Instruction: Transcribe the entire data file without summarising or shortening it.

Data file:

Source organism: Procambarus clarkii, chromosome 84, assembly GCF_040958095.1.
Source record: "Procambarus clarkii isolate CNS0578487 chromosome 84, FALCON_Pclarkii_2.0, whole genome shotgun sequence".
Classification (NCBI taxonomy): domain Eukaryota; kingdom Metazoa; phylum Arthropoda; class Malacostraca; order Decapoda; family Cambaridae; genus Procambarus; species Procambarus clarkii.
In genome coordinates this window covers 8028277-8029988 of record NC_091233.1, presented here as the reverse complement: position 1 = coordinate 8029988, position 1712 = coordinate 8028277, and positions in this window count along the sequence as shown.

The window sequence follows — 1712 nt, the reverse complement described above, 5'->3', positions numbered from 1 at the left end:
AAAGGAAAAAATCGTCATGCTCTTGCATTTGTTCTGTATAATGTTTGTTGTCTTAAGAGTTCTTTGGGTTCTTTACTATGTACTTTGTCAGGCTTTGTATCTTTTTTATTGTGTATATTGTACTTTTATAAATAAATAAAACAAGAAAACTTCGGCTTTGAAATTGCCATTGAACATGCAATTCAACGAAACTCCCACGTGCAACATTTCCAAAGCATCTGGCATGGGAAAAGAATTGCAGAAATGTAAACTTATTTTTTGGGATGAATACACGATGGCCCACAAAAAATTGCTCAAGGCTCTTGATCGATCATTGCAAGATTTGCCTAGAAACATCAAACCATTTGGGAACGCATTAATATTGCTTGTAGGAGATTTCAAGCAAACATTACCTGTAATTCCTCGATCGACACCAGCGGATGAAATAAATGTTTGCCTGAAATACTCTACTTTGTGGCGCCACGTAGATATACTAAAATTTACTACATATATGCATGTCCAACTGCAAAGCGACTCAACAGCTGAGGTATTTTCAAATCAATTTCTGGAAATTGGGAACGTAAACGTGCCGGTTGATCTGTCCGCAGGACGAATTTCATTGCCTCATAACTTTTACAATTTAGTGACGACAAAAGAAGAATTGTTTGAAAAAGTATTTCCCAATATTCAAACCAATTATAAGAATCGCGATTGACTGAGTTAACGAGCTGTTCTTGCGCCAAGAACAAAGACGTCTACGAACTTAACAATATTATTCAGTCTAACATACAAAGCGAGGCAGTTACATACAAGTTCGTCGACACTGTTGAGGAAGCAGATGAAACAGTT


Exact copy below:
Source organism: Procambarus clarkii, chromosome 84, assembly GCF_040958095.1.
Source record: "Procambarus clarkii isolate CNS0578487 chromosome 84, FALCON_Pclarkii_2.0, whole genome shotgun sequence".
Classification (NCBI taxonomy): domain Eukaryota; kingdom Metazoa; phylum Arthropoda; class Malacostraca; order Decapoda; family Cambaridae; genus Procambarus; species Procambarus clarkii.
In genome coordinates this window covers 8028277-8029988 of record NC_091233.1, presented here as the reverse complement: position 1 = coordinate 8029988, position 1712 = coordinate 8028277, and positions in this window count along the sequence as shown.

The window sequence follows — 1712 nt, the reverse complement described above, 5'->3', positions numbered from 1 at the left end:
AAAGGAAAAAATCGTCATGCTCTTGCATTTGTTCTGTATAATGTTTGTTGTCTTAAGAGTTCTTTGGGTTCTTTACTATGTACTTTGTCAGGCTTTGTATCTTTTTTATTGTGTATATTGTACTTTTATAAATAAATAAAACAAGAAAACTTCGGCTTTGAAATTGCCATTGAACATGCAATTCAACGAAACTCCCACGTGCAACATTTCCAAAGCATCTGGCATGGGAAAAGAATTGCAGAAATGTAAACTTATTTTTTGGGATGAATACACGATGGCCCACAAAAAATTGCTCAAGGCTCTTGATCGATCATTGCAAGATTTGCCTAGAAACATCAAACCATTTGGGAACGCATTAATATTGCTTGTAGGAGATTTCAAGCAAACATTACCTGTAATTCCTCGATCGACACCAGCGGATGAAATAAATGTTTGCCTGAAATACTCTACTTTGTGGCGCCACGTAGATATACTAAAATTTACTACATATATGCATGTCCAACTGCAAAGCGACTCAACAGCTGAGGTATTTTCAAATCAATTTCTGGAAATTGGGAACGTAAACGTGCCGGTTGATCTGTCCGCAGGACGAATTTCATTGCCTCATAACTTTTACAATTTAGTGACGACAAAAGAAGAATTGTTTGAAAAAGTATTTCCCAATATTCAAACCAATTATAAGAATCGCGATTGACTGAGTTAACGAGCTGTTCTTGCGCCAAGAACAAAGACGTCTACGAACTTAACAATATTATTCAGTCTAACATACAAAGCGAGGCAGTTACATACAAGTTCGTCGACACTGTTGAGGAAGCAGATGAAACAGTT